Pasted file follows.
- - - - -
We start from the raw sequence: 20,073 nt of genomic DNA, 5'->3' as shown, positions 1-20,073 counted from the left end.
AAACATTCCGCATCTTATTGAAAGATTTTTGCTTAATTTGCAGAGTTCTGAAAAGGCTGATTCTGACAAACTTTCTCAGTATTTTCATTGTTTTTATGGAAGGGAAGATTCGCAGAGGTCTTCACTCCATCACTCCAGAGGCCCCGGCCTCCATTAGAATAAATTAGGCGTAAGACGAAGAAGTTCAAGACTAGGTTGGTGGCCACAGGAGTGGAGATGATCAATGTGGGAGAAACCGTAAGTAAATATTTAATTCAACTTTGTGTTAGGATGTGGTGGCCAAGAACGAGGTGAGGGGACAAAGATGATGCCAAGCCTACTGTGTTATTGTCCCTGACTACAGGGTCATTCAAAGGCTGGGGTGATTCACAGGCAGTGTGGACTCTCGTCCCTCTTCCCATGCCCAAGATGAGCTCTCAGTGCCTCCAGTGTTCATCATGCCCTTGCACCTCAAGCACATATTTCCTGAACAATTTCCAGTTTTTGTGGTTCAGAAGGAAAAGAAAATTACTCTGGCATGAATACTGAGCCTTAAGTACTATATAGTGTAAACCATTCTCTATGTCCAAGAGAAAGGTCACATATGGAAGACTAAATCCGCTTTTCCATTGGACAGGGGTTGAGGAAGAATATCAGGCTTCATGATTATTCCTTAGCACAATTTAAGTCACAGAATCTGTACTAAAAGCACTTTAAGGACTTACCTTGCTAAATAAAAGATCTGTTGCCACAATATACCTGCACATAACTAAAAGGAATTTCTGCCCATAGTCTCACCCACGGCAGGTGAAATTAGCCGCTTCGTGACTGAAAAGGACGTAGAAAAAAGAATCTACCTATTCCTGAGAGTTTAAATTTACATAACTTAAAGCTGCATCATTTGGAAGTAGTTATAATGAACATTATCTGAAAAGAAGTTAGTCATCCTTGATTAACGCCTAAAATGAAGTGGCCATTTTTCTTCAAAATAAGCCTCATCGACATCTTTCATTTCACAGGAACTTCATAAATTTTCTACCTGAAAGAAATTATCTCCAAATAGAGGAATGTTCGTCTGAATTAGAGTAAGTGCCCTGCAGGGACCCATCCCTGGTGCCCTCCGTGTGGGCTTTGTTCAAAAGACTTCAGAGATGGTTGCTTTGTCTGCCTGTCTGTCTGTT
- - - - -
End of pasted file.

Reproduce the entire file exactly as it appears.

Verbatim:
We start from the raw sequence: 20,073 nt of genomic DNA, 5'->3' as shown, positions 1-20,073 counted from the left end.
AAACATTCCGCATCTTATTGAAAGATTTTTGCTTAATTTGCAGAGTTCTGAAAAGGCTGATTCTGACAAACTTTCTCAGTATTTTCATTGTTTTTATGGAAGGGAAGATTCGCAGAGGTCTTCACTCCATCACTCCAGAGGCCCCGGCCTCCATTAGAATAAATTAGGCGTAAGACGAAGAAGTTCAAGACTAGGTTGGTGGCCACAGGAGTGGAGATGATCAATGTGGGAGAAACCGTAAGTAAATATTTAATTCAACTTTGTGTTAGGATGTGGTGGCCAAGAACGAGGTGAGGGGACAAAGATGATGCCAAGCCTACTGTGTTATTGTCCCTGACTACAGGGTCATTCAAAGGCTGGGGTGATTCACAGGCAGTGTGGACTCTCGTCCCTCTTCCCATGCCCAAGATGAGCTCTCAGTGCCTCCAGTGTTCATCATGCCCTTGCACCTCAAGCACATATTTCCTGAACAATTTCCAGTTTTTGTGGTTCAGAAGGAAAAGAAAATTACTCTGGCATGAATACTGAGCCTTAAGTACTATATAGTGTAAACCATTCTCTATGTCCAAGAGAAAGGTCACATATGGAAGACTAAATCCGCTTTTCCATTGGACAGGGGTTGAGGAAGAATATCAGGCTTCATGATTATTCCTTAGCACAATTTAAGTCACAGAATCTGTACTAAAAGCACTTTAAGGACTTACCTTGCTAAATAAAAGATCTGTTGCCACAATATACCTGCACATAACTAAAAGGAATTTCTGCCCATAGTCTCACCCACGGCAGGTGAAATTAGCCGCTTCGTGACTGAAAAGGACGTAGAAAAAAGAATCTACCTATTCCTGAGAGTTTAAATTTACATAACTTAAAGCTGCATCATTTGGAAGTAGTTATAATGAACATTATCTGAAAAGAAGTTAGTCATCCTTGATTAACGCCTAAAATGAAGTGGCCATTTTTCTTCAAAATAAGCCTCATCGACATCTTTCATTTCACAGGAACTTCATAAATTTTCTACCTGAAAGAAATTATCTCCAAATAGAGGAATGTTCGTCTGAATTAGAGTAAGTGCCCTGCAGGGACCCATCCCTGGTGCCCTCCGTGTGGGCTTTGTTCAAAAGACTTCAGAGATGGTTGCTTTGTCTGCCTGTCTGTCTGTT